Colour Management / Photo Printing


Dec 12, 2012
871
9
0
Singapore
#1
Hi all,

I have a set of photos that I'd like to print for a friend.
I have been advised to first calibrate my monitor before printing the photos.
After which he assured me that the prints would be about 90% close to the what I see on screen.

However, upon further reading, I understand the the printers have to be calibrated as well. How to I ensure that this is done? I do not wish to print the photos by myself. Instead, I would like to get it done by professionals.

Eg: Photohub etc. Btw, Photohub Raffles City did a splendid job the last time I sent my photos for printing with them. But the technician said he had to adjust the colours for each photo. Which makes me wonder, do I even have to bother with the post-processing, since its gonna be changed by the technician?

My questions are:
1) How do I ensure that the photos I see on my monitor are printed exactly (as as close to exactly as possible) like that?
2) I will be going to purchase a monitor calibration device. Should I get a Spyder 3 pro or Spyder 4 pro?

Additionally :
I am using a DELL S2340L IPS Monitor.
GeForce 9300M GS Graphics card which comes with my old lenovo laptop. Don't even know how many bits it is. And the Spyder 4 requires a 24 bit graphics card.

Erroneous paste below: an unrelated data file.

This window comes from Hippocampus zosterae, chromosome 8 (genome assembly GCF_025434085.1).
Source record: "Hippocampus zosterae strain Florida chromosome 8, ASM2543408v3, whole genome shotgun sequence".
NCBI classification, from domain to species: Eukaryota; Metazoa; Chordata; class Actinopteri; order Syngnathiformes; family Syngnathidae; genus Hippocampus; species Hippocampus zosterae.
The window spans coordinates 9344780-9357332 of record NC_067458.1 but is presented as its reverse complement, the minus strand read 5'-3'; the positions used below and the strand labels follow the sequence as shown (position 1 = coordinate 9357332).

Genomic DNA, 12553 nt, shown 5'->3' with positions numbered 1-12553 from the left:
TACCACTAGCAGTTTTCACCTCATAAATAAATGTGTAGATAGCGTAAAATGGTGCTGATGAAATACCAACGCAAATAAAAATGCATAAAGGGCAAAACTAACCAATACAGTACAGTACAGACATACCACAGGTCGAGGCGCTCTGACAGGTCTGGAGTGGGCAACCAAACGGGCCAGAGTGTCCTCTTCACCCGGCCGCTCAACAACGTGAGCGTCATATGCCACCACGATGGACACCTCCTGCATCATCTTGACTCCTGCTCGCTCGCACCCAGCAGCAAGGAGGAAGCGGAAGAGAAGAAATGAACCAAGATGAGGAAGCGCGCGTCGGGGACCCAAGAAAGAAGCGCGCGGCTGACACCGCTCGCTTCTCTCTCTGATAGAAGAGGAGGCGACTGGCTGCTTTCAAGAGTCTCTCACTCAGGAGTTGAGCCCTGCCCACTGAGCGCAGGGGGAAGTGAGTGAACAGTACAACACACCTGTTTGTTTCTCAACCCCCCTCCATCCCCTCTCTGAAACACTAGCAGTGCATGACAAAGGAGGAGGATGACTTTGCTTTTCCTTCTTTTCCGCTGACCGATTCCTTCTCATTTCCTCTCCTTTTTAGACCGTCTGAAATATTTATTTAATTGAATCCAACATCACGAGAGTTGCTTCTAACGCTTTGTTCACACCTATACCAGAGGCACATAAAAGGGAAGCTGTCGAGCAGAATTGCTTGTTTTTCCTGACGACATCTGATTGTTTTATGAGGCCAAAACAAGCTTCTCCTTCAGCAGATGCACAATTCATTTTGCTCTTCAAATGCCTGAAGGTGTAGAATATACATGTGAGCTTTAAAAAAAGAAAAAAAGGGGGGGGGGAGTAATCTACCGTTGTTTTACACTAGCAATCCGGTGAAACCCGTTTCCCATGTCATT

I shoot in RAW. Canon 6D.

Appreciate any and all help.

Regards,
Norman
 

Last edited:

tonyep

New Member
Mar 22, 2012
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#2
1) How do I ensure that the photos I see on my monitor are printed exactly (as as close to exactly as possible) like that?
First, you need a good monitor, capable of viewing full sRGB or even better, Adobe RGB. Next, calibrate it.

What the tech mean was that he had to soft proof the image in order for the print to not be out of gamut. Professional printing services do that for you. In order to make their life easier, give them a well prepped file.

1. Size your file between 180 and 300 DPI at the desired print size.
2. Files should be in as TIFF, PSD or RAW format for optimal quality.
3. Clean up dust and scratches.
4. Flatten layers and remove any alpha channels. (Save it as a print file, not your master file.)
5. Don’t sharpen your files for printing. You still apply the usual capture and local sharpening. (You may want to ask their tech whether do they apply an output sharpening before printing.)
 

Octarine

Moderator
Staff member
Jan 3, 2008
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Pasir Ris
#3
2. Files should be in as TIFF, PSD or RAW format for optimal quality.
RAW? Will you submit the sidecar file then? I'm not sure if all these print shops can support the respective camera raw file types.
TS: In Digital Darkroom there are several threads about printing.
 

tonyep

New Member
Mar 22, 2012
315
0
0
#4
RAW? Will you submit the sidecar file then? I'm not sure if all these print shops can support the respective camera raw file types.
TS: In Digital Darkroom there are several threads about printing.
DNG has sidecar embedded in the file, it is still a RAW format. Re-read the sentence, what it means was of equivalent format, to achieve optimal quality.
 

Dec 12, 2012
871
9
0
Singapore
#5
Tonyep>. Thanks for breaking it down. Appreciate it. Shall go get my monitor calibrated first then.

So that's what the tech meant when he said that. Thanks for explaining.